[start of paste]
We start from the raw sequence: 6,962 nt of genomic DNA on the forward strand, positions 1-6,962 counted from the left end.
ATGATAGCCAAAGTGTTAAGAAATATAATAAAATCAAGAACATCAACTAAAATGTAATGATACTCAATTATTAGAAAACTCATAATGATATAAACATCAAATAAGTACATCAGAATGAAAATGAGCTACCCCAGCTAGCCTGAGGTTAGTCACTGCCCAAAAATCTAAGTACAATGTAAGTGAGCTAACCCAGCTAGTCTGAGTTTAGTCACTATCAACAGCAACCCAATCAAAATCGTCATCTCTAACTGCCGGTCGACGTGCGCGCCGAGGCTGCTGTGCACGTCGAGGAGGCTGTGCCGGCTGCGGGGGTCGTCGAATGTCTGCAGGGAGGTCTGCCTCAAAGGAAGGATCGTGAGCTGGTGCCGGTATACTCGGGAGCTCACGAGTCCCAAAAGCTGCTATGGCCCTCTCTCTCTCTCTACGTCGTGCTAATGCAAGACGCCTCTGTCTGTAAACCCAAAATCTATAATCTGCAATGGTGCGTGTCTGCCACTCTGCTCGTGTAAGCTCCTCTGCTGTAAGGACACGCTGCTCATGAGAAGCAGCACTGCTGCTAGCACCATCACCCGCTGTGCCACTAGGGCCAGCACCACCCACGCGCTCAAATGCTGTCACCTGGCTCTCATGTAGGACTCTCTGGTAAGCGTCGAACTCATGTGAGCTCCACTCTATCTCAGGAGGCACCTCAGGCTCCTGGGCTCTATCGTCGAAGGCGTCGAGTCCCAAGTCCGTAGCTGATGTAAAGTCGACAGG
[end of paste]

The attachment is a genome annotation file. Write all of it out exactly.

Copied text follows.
We start from the raw sequence: 6,962 nt of genomic DNA on the forward strand, positions 1-6,962 counted from the left end.
ATGATAGCCAAAGTGTTAAGAAATATAATAAAATCAAGAACATCAACTAAAATGTAATGATACTCAATTATTAGAAAACTCATAATGATATAAACATCAAATAAGTACATCAGAATGAAAATGAGCTACCCCAGCTAGCCTGAGGTTAGTCACTGCCCAAAAATCTAAGTACAATGTAAGTGAGCTAACCCAGCTAGTCTGAGTTTAGTCACTATCAACAGCAACCCAATCAAAATCGTCATCTCTAACTGCCGGTCGACGTGCGCGCCGAGGCTGCTGTGCACGTCGAGGAGGCTGTGCCGGCTGCGGGGGTCGTCGAATGTCTGCAGGGAGGTCTGCCTCAAAGGAAGGATCGTGAGCTGGTGCCGGTATACTCGGGAGCTCACGAGTCCCAAAAGCTGCTATGGCCCTCTCTCTCTCTCTACGTCGTGCTAATGCAAGACGCCTCTGTCTGTAAACCCAAAATCTATAATCTGCAATGGTGCGTGTCTGCCACTCTGCTCGTGTAAGCTCCTCTGCTGTAAGGACACGCTGCTCATGAGAAGCAGCACTGCTGCTAGCACCATCACCCGCTGTGCCACTAGGGCCAGCACCACCCACGCGCTCAAATGCTGTCACCTGGCTCTCATGTAGGACTCTCTGGTAAGCGTCGAACTCATGTGAGCTCCACTCTATCTCAGGAGGCACCTCAGGCTCCTGGGCTCTATCGTCGAAGGCGTCGAGTCCCAAGTCCGTAGCTGATGTAAAGTCGACAGG